I'm constantly frustrated at the popular media's flawed insistence on interchangeably using the terms "weather" and "climate". They are NOT the same thing. Are they related? Yes. But they are not the same. The (intended?) result of this synonymizing is a relative dumbing down of the public's understanding of the two...and the subsequent dismissal of the realities of a changing climate. I can't tell you how many times I've heard people say something to the effect of "We set record low temperatures here for the month of (pick one)! You can't tell me the earth is heating up!"

Well...yes we can.

You see, it's really not the average global temperature that's the most interesting (but it's what many media outlets report and what many scoff at - "Psh! Who cares if the average temperature increases by 2-3 degrees?!"). Really, it's all about the extremes - the lows and the highs, not averages. So it's the variation around the average that really matters.

Think about it this way. Consider an average of 50 degrees F (close to the average annual temperature in Eugene, OR) derived from an average yearly low temperature of 40F and an average yearly high of 60F. If you're more of a mathematical learner, it'd look something like this:

(temp1+temp2) / number of temps = average temp

OR, from our example above,


But monkeying with the low and high can still produce the same result. For example,


A world in which this low-high scenario plays would be a very different one to live in than the one provided in the first example, no? And while I've exaggerated the low-high in the second example for demonstrative purposes, this low-high concept turns out to be incredibly important to the critters living in an area (i.e., the physiological thermal tolerance range of a species), especially for critters that are already living in environments at or near their ability to survive.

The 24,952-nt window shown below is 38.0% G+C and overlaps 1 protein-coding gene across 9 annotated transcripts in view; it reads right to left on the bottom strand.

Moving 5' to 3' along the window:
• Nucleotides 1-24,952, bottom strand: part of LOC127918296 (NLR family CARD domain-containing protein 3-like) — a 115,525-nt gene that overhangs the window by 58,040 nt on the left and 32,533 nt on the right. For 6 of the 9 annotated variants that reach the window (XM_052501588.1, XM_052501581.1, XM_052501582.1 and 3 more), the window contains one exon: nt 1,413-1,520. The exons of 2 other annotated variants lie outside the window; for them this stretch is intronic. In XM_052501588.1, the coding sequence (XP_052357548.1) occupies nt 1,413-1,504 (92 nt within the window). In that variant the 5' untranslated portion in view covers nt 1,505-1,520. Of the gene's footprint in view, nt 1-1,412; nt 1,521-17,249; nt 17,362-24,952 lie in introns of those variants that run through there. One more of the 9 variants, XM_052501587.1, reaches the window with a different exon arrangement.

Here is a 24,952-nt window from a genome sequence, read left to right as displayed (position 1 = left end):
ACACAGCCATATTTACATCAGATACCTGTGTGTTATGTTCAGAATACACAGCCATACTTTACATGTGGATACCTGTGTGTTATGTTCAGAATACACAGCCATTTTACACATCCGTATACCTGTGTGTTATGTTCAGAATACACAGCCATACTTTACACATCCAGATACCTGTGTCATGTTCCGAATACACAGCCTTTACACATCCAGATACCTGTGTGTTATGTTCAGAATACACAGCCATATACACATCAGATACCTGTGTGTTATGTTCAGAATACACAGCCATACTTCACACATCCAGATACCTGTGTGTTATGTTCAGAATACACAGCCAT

Now let's assume the average goes up a few degrees, as average annual global temperatures are predicted to do (see the most comprehensive report to date). Since it's really the low and high temperatures (the variation) that drive the average, doesn't it make sense for us to be more concerned about these two ends of the spectrum - the extremes? And as it turns out, those two ends are getting further and further apart with only a slight change (an increase) to the average. In other words, the variation around the average is increasing...and we're seeing more and more "extreme weather" events the world over. Welcome to the new norm.

But back to the topic at hand...

Weather takes place on relatively short timescales (e.g., days to months) whereas climate takes place on longer timescales (e.g., seasons and years to millenia). A newsy Q and A blurb from NASA's Global Climate Change program did a good job of explaining it in text. But for many, it's often more helpful to visualize an idea. This short animated video does a good job explaining the difference between the two.

Another analogy would be to think about weather as what clothes you might pack for a weeklong Spring vacation trip to Florida. I'd probably pack a couple of pairs of shorts and a couple of pairs of warmer clothes in case it turned off cooler (weather). But if I were planning to move to Florida, I'd likely get rid of most of my cold weather gear in favor of the shorts and shirt sleeves - so it's the proportion of cool and warm clothes (climate) that would matter to me more.

Perhaps if the popular media could get this little synonymizing nuisance cleared up, we might be able to better understand and accept these extreme weather events (anomalies that are becoming more commonplace) as part of our changing climate.

We all know smokers who live into their eighties, and health nuts that drop dead in their forties. Most people understand and accept anomalies in fields like health care and economics, and we need to do the same with climate issues. ~ Eric Fetzer